Hylton I Lightman MD DCH (SA) FAAP

June 18th is my anniversary.  Not my wedding anniversary.  June 18th this year marked 40 years since I immigrated to the United States and became an American citizen.  I have spent more time in my adopted country than in South Africa, my country of birth.  It’s great opportunity to reflect on this country.

When I was growing up in South Africa, there was no television until 1978; even then, it was limited to three hours per day.  It was the “olden days” when “internet” and “WiFi” were not yet words.  South Africa then was under the influence of the Dutch Reformed Church.  Books and movies were censored or banned outright.  My friends and I thought the United States was a vast, faraway place filled with protests, violence, and unrest (sounding 2024), where Hollywood directors ruled the roost (also sounding 2024).  When the television show “Dallas” came to South Africa, people believed that JR Ewing was the prototypical American male.

Even though I spoke English when came here (English has always been my primary language, not Zulu, as many of you believe), it was quite the adjustment to learn “American English.”  The language and idioms are different.

On July 4, 1984, I was in South Nassau Communities Hospital as the only medical doctor in charge of pediatrics.  I was paged that day to the “OR.”  OR – “What’s that?,” I asked the operator.  She laughed and hung up the phone.  Popping Advil because of the headache from the learning curve, I finally got down that OR was the Theatre, ER is Casualty, DR is Labor and Delivery and a band aid is a plaster.  My “plaster,” by the way, is not plaster of Paris for casting fractures.

It did not stop there.  Diaper is nappy, the trunk of the car is the boot, the engine area is the bonnet, traffic lights are robots and pacifiers are “dummies.”  Most important, a can of coke is the thirst-quenching tin of cold drink.  It took time but I got down the language and its idioms, culture, vast distances between destinations, hoardes of people everywhere, brisk pace and lack of leisure time.  Driving on the other side of the road and 4-lane highways was terrifying for a while.

The cultural experiences notwithstanding, America has offered me the opportunity grow in several areas.  First is my career.  I was blessed that I did not have to completely retrain when I came from South Africa.  I completed a fellowship and then “hung out” the proverbial shingle, so to speak.  I love my patients and experience the greatest joy in watching them grow into healthy adults who marry, begin their own families and start yet another generation in this practice.

Little did I know when hanging out that shingle to start building a private practice that health care would become an industry and that insurance companies would turn it upside down and inside out.  “Managed care” is such a misnomer because the reality is that “You manage and you care, Doctor, while we insurance companies, well – let you care about the patients.”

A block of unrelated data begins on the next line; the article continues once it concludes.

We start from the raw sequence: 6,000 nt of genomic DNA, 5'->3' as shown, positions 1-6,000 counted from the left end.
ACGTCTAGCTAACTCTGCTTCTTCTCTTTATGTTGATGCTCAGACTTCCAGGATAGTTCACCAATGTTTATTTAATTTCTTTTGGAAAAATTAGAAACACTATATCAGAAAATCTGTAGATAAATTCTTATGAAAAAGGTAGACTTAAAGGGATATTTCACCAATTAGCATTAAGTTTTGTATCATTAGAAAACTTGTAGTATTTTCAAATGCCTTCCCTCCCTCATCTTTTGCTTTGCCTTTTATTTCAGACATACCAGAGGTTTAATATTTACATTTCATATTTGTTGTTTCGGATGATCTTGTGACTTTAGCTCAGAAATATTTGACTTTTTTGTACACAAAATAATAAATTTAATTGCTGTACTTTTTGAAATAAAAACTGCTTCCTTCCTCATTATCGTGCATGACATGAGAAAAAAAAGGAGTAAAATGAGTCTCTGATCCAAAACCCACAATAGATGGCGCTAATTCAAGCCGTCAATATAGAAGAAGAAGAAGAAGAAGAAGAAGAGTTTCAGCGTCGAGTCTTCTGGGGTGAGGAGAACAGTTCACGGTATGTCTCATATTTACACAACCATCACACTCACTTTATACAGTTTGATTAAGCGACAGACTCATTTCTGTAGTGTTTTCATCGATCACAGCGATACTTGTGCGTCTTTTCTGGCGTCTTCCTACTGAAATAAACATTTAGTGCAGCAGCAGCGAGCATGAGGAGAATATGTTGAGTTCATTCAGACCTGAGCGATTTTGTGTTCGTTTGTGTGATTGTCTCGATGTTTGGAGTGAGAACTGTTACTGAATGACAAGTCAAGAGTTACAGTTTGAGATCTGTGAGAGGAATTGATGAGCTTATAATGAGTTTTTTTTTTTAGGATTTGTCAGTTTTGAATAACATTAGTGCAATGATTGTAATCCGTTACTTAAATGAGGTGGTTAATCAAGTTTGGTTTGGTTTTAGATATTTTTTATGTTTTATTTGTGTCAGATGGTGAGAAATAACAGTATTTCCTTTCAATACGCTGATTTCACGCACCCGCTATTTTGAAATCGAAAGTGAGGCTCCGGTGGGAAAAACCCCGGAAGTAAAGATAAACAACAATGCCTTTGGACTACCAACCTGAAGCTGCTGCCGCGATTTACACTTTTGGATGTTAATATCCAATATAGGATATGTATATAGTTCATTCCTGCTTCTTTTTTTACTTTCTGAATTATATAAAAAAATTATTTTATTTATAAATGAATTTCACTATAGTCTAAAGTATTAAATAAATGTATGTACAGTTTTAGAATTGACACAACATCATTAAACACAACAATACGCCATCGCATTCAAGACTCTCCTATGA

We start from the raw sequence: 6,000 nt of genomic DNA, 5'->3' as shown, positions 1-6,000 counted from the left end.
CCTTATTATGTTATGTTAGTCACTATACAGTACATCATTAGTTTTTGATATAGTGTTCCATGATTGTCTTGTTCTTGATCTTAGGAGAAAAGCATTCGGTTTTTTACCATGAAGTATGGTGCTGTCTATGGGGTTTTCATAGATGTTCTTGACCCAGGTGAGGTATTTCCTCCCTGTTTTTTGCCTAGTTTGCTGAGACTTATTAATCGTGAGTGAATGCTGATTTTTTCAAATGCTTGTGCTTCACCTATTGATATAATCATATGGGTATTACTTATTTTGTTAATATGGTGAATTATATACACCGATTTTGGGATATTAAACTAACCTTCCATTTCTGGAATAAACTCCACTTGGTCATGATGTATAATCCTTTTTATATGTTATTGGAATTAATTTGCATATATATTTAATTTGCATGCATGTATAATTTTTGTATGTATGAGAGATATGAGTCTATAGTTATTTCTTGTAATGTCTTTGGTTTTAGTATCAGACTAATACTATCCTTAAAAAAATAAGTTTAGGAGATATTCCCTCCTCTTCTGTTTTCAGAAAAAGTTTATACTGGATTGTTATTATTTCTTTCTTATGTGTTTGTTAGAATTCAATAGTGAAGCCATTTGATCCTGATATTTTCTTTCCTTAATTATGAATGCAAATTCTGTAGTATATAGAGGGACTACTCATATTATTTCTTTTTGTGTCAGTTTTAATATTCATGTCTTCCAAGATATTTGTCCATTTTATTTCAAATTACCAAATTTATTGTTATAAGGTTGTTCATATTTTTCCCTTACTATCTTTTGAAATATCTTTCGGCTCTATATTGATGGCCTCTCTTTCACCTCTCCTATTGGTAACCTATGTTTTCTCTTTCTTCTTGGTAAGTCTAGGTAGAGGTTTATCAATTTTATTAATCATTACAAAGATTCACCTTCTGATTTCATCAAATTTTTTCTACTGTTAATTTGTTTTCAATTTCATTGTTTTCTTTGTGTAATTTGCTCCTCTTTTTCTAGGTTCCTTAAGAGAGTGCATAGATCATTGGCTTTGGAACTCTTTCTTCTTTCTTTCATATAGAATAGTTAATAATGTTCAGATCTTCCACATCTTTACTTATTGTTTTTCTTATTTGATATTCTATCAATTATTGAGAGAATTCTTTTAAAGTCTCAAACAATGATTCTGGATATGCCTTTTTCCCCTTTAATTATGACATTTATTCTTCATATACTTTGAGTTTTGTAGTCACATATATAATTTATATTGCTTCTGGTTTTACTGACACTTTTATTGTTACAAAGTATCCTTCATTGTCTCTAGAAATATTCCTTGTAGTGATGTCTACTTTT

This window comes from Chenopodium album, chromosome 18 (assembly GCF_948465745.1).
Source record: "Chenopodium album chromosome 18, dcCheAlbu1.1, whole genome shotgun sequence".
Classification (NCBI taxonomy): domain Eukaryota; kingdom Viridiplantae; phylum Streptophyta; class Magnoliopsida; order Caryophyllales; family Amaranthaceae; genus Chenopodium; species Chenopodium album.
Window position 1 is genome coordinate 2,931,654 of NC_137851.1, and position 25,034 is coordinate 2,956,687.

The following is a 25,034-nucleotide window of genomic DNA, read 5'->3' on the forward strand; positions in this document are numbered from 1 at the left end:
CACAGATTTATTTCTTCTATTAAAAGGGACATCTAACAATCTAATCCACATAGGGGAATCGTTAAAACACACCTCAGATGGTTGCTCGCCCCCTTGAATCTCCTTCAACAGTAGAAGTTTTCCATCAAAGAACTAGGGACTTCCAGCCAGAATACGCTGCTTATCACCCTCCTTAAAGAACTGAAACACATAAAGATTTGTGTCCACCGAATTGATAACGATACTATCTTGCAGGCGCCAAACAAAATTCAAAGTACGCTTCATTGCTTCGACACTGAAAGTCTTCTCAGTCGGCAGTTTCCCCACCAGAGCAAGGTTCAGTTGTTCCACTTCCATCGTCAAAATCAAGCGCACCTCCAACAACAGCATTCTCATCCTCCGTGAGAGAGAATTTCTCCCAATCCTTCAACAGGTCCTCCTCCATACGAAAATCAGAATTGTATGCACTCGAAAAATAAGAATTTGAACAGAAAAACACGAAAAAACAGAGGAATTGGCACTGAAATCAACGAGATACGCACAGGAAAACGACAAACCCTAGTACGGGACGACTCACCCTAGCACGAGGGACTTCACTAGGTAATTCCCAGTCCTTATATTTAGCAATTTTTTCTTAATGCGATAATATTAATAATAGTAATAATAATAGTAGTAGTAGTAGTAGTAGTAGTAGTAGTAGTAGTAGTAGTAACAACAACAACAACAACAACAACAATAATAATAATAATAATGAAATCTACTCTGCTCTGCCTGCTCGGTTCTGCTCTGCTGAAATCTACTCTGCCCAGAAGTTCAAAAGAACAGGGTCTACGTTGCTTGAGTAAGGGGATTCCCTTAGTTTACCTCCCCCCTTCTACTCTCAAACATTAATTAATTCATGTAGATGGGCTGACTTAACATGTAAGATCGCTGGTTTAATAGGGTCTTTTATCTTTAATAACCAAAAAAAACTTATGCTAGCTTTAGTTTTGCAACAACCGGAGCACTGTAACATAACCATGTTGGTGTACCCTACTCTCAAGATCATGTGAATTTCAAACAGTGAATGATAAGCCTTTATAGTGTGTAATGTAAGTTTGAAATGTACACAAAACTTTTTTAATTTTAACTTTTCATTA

Knowing what I know now about the industry, would I still hang out that shingle?  Yes.  Despite the obstacles, I am gratified to know that I help people.

This country should be proud of its plethora of programs to meet people’s health care needs.

  • Women Infants and Children’s program (WIC) helps pregnant and nursing women and their children up to five years of age with nutritional and other needs.
  • Through early diagnosis and treatment, Early Intervention (EI) helps change the trajectory of development for babies, toddlers and young children.
  • The Supplemental Nutrition Assistance Program (SNAP) provides healthy and affordable nutrition options to many Americans.
  • Vaccines for Children provides vaccines to patients on Medicaid, Managed Medicaid and Child HealthPlus as well as to those who are underinsured or have no insurance.

These four programs are but the tip of the iceberg.  We are a country that has cared about its citizens.

America has also given me the opportunity to be an Orthodox Jew and be supported in it.  People here (at least in major cities with significant Jewish populations) are aware of the concept of Shomer Shabbos.  This was unheard of in South Africa 40 years ago.  My friends and I struggled through medical school, internship, residency and the army to keep Shabbos then because the country lacked an awareness of it – and with HaShem’s help, we prevailed.  During the compulsory army service, it was not uncommon to encounter anti-Semitism from the commanding officers once they saw the yarmulke under your government-issued beret.  There was no person or office to complain to.  You had to make do and daven for Siyata Dishmaya. Because of the Commanding Officer’s anti-Semitism, I even spent 3 weeks on the Angolan front lines – not a place for a Jewish boy, especially one who was a lousy shooter.  This was a special unit of well trained “Vilde Chayas” that were hunting terrorists.  They were appalled that I had been sent there and helped me get back to a safe place.

In America until recently, we walked the streets in a state of freedom.  Thankfully, we are not a police state where you have to be worried whether someone will turn you into the government authorities, college campuses notwithstanding.  I’m not so sure that my American born peers and even my American born children appreciate freedom of speech and living in a democracy.  Our children’s schools are supplied with textbooks and many school districts offer busing.  Rabbonim, askanim and others have built an infrastructure so we can live as Jews as we go about our lives in America.  It is no small thing.  And never should we take it for granted, even for a moment.

As important, we need be involved in our communities and country.  We should vote in every election and never take this country for granted one moment.

G-d Bless America.

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